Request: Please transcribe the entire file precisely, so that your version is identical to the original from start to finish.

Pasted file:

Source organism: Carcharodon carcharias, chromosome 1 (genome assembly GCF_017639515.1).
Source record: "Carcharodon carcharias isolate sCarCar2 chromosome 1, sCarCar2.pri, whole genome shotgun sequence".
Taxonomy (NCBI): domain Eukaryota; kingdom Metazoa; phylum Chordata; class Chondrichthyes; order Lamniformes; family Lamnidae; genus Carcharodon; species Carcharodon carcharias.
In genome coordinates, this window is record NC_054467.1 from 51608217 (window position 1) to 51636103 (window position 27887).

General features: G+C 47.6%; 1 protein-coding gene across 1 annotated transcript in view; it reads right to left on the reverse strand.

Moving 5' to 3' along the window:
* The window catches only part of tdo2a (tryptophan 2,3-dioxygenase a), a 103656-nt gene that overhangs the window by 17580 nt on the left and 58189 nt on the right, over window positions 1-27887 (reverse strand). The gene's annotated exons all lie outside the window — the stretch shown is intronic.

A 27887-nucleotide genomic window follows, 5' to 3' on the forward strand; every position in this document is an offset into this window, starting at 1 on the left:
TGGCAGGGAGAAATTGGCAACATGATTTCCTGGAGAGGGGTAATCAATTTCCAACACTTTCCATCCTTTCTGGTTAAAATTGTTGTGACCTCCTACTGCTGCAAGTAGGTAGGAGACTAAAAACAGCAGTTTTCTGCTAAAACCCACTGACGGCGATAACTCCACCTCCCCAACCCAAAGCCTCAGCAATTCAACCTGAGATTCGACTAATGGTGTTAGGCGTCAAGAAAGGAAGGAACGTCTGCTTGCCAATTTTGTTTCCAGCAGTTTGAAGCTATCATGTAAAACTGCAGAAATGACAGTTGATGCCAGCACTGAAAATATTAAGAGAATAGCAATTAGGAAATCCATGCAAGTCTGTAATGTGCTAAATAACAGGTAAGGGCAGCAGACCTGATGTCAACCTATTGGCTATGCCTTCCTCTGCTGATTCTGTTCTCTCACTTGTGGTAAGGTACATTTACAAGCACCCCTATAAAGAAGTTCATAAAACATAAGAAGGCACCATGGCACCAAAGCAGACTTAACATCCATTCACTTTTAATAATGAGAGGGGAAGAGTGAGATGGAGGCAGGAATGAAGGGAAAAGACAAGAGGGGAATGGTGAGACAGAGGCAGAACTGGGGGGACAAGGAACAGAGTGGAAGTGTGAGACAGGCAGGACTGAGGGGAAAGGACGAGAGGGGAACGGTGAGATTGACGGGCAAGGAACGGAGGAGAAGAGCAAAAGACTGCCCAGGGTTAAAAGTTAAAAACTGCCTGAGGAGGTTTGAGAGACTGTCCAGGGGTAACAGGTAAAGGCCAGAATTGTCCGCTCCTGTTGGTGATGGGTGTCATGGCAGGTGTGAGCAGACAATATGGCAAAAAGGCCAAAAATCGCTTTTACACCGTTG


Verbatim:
Source organism: Carcharodon carcharias, chromosome 1 (genome assembly GCF_017639515.1).
Source record: "Carcharodon carcharias isolate sCarCar2 chromosome 1, sCarCar2.pri, whole genome shotgun sequence".
Taxonomy (NCBI): domain Eukaryota; kingdom Metazoa; phylum Chordata; class Chondrichthyes; order Lamniformes; family Lamnidae; genus Carcharodon; species Carcharodon carcharias.
In genome coordinates, this window is record NC_054467.1 from 51608217 (window position 1) to 51636103 (window position 27887).

General features: G+C 47.6%; 1 protein-coding gene across 1 annotated transcript in view; it reads right to left on the reverse strand.

Moving 5' to 3' along the window:
* The window catches only part of tdo2a (tryptophan 2,3-dioxygenase a), a 103656-nt gene that overhangs the window by 17580 nt on the left and 58189 nt on the right, over window positions 1-27887 (reverse strand). The gene's annotated exons all lie outside the window — the stretch shown is intronic.

A 27887-nucleotide genomic window follows, 5' to 3' on the forward strand; every position in this document is an offset into this window, starting at 1 on the left:
TGGCAGGGAGAAATTGGCAACATGATTTCCTGGAGAGGGGTAATCAATTTCCAACACTTTCCATCCTTTCTGGTTAAAATTGTTGTGACCTCCTACTGCTGCAAGTAGGTAGGAGACTAAAAACAGCAGTTTTCTGCTAAAACCCACTGACGGCGATAACTCCACCTCCCCAACCCAAAGCCTCAGCAATTCAACCTGAGATTCGACTAATGGTGTTAGGCGTCAAGAAAGGAAGGAACGTCTGCTTGCCAATTTTGTTTCCAGCAGTTTGAAGCTATCATGTAAAACTGCAGAAATGACAGTTGATGCCAGCACTGAAAATATTAAGAGAATAGCAATTAGGAAATCCATGCAAGTCTGTAATGTGCTAAATAACAGGTAAGGGCAGCAGACCTGATGTCAACCTATTGGCTATGCCTTCCTCTGCTGATTCTGTTCTCTCACTTGTGGTAAGGTACATTTACAAGCACCCCTATAAAGAAGTTCATAAAACATAAGAAGGCACCATGGCACCAAAGCAGACTTAACATCCATTCACTTTTAATAATGAGAGGGGAAGAGTGAGATGGAGGCAGGAATGAAGGGAAAAGACAAGAGGGGAATGGTGAGACAGAGGCAGAACTGGGGGGACAAGGAACAGAGTGGAAGTGTGAGACAGGCAGGACTGAGGGGAAAGGACGAGAGGGGAACGGTGAGATTGACGGGCAAGGAACGGAGGAGAAGAGCAAAAGACTGCCCAGGGTTAAAAGTTAAAAACTGCCTGAGGAGGTTTGAGAGACTGTCCAGGGGTAACAGGTAAAGGCCAGAATTGTCCGCTCCTGTTGGTGATGGGTGTCATGGCAGGTGTGAGCAGACAATATGGCAAAAAGGCCAAAAATCGCTTTTACACCGTTG